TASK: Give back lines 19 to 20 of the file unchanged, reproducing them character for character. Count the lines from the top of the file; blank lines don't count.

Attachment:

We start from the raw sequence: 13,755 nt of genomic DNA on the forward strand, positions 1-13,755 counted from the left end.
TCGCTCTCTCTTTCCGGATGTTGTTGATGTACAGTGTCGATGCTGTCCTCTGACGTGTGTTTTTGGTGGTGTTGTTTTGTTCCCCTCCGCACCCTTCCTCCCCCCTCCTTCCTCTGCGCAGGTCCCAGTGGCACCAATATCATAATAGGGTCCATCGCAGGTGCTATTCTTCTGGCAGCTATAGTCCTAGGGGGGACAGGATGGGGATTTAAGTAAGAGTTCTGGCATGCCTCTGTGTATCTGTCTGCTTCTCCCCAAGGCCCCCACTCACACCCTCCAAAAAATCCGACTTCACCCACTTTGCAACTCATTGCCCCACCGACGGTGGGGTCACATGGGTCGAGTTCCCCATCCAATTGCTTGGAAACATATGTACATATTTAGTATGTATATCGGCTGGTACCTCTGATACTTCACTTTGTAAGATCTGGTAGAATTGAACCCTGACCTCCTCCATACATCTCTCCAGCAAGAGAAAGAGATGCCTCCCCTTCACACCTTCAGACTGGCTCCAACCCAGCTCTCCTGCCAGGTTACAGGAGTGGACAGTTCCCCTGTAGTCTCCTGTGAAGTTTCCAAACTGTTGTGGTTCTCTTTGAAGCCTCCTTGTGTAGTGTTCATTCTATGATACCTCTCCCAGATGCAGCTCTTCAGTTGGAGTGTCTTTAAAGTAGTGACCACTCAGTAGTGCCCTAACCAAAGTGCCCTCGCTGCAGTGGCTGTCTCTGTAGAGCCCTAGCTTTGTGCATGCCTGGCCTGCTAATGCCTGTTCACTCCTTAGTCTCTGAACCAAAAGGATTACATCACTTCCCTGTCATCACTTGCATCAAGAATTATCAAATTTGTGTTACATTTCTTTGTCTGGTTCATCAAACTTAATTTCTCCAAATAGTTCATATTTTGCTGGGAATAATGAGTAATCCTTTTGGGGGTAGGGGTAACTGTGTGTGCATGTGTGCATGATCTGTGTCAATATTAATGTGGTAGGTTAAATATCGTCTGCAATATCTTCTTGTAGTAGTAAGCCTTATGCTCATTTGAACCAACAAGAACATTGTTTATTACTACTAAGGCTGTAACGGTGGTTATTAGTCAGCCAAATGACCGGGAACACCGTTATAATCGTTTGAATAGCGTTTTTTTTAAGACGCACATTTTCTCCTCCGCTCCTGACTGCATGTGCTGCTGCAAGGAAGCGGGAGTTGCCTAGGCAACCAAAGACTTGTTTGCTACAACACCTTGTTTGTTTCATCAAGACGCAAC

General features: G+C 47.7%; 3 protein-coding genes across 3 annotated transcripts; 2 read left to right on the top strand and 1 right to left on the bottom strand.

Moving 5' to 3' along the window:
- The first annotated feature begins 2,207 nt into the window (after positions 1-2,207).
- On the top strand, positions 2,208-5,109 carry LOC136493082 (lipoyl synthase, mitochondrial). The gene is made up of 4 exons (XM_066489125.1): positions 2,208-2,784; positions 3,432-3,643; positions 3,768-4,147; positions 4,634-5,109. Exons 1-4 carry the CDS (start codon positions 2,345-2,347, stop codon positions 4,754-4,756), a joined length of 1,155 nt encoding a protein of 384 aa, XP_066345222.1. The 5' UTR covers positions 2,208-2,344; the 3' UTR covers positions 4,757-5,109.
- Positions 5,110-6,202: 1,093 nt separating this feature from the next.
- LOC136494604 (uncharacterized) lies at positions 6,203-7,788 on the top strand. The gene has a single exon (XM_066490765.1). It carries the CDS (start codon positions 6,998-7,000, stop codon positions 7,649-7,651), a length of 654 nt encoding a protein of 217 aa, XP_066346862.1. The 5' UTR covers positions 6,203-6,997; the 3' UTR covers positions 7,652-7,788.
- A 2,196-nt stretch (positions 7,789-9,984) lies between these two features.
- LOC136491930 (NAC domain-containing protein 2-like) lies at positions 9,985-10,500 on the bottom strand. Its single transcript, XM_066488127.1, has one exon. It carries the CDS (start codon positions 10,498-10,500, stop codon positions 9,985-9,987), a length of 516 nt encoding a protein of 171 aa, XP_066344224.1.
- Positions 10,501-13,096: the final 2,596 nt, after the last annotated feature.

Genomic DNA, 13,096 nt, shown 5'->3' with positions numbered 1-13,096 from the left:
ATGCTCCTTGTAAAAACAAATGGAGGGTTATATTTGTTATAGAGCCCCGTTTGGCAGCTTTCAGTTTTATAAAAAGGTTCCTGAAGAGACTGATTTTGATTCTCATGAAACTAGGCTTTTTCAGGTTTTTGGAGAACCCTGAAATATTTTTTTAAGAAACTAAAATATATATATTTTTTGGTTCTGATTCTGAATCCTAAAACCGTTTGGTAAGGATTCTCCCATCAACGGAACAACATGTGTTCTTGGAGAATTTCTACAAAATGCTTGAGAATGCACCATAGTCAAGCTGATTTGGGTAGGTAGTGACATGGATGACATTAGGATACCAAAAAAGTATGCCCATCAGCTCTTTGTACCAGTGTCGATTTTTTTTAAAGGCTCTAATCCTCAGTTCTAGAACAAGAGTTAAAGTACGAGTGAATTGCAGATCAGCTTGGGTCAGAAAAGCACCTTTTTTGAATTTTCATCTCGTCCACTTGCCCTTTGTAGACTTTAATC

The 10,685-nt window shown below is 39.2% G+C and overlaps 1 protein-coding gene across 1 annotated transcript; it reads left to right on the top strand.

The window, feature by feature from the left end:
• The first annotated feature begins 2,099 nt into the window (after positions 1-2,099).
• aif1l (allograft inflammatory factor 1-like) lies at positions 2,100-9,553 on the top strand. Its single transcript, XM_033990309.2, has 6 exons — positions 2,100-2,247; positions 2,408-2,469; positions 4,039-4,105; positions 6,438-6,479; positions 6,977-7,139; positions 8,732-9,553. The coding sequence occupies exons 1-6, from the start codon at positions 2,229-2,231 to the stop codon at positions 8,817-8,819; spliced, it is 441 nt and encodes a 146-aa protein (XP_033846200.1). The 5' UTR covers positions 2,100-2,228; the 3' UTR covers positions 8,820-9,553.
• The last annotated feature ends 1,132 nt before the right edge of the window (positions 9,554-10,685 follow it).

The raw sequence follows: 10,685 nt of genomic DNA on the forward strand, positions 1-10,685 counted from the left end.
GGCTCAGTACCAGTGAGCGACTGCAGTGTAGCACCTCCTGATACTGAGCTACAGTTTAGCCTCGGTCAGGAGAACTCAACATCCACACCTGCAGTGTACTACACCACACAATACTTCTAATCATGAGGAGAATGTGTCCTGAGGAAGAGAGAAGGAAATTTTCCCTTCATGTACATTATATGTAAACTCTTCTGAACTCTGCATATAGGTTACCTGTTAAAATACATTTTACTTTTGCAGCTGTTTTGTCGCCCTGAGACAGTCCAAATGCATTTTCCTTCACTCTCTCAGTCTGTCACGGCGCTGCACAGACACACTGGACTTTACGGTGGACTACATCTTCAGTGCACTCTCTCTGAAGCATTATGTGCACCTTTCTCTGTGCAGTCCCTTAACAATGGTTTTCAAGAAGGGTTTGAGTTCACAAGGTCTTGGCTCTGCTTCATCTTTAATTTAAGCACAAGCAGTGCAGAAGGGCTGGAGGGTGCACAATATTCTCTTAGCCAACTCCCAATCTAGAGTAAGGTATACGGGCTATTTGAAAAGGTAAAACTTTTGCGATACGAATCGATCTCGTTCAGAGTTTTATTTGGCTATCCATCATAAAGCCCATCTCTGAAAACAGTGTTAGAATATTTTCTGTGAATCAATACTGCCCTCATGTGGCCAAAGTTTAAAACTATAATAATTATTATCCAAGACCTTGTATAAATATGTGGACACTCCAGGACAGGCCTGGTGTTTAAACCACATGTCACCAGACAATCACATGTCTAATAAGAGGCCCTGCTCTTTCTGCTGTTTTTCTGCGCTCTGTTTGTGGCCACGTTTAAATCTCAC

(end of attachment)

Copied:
The raw sequence follows: 10,685 nt of genomic DNA on the forward strand, positions 1-10,685 counted from the left end.
GGCTCAGTACCAGTGAGCGACTGCAGTGTAGCACCTCCTGATACTGAGCTACAGTTTAGCCTCGGTCAGGAGAACTCAACATCCACACCTGCAGTGTACTACACCACACAATACTTCTAATCATGAGGAGAATGTGTCCTGAGGAAGAGAGAAGGAAATTTTCCCTTCATGTACATTATATGTAAACTCTTCTGAACTCTGCATATAGGTTACCTGTTAAAATACATTTTACTTTTGCAGCTGTTTTGTCGCCCTGAGACAGTCCAAATGCATTTTCCTTCACTCTCTCAGTCTGTCACGGCGCTGCACAGACACACTGGACTTTACGGTGGACTACATCTTCAGTGCACTCTCTCTGAAGCATTATGTGCACCTTTCTCTGTGCAGTCCCTTAACAATGGTTTTCAAGAAGGGTTTGAGTTCACAAGGTCTTGGCTCTGCTTCATCTTTAATTTAAGCACAAGCAGTGCAGAAGGGCTGGAGGGTGCACAATATTCTCTTAGCCAACTCCCAATCTAGAGTAAGGTATACGGGCTATTTGAAAAGGTAAAACTTTTGCGATACGAATCGATCTCGTTCAGAGTTTTATTTGGCTATCCATCATAAAGCCCATCTCTGAAAACAGTGTTAGAATATTTTCTGTGAATCAATACTGCCCTCATGTGGCCAAAGTTTAAAACTATAATAATTATTATCCAAGACCTTGTATAAATATGTGGACACTCCAGGACAGGCCTGGTGTTTAAACCACATGTCACCAGACAATCACATGTCTAATAAGAGGCCCTGCTCTTTCTGCTGTTTTTCTGCGCTCTGTTTGTGGCCACGTTTAAATCTCAC